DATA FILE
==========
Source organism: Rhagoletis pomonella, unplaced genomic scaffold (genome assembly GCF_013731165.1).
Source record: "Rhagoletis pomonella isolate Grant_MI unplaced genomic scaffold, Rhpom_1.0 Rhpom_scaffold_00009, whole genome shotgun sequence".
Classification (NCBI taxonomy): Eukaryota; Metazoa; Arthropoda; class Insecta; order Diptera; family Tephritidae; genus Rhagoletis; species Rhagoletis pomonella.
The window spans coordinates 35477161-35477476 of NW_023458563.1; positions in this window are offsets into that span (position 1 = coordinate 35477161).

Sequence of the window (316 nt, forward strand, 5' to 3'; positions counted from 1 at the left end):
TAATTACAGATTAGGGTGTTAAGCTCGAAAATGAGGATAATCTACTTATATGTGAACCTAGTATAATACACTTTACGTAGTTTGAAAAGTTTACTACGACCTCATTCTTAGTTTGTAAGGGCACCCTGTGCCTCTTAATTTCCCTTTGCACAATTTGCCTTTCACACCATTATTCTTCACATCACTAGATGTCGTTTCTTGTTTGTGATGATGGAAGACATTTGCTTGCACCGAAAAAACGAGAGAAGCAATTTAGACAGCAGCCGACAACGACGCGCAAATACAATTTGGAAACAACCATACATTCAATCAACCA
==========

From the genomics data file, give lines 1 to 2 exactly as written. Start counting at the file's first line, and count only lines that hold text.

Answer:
Source organism: Rhagoletis pomonella, unplaced genomic scaffold (genome assembly GCF_013731165.1).
Source record: "Rhagoletis pomonella isolate Grant_MI unplaced genomic scaffold, Rhpom_1.0 Rhpom_scaffold_00009, whole genome shotgun sequence".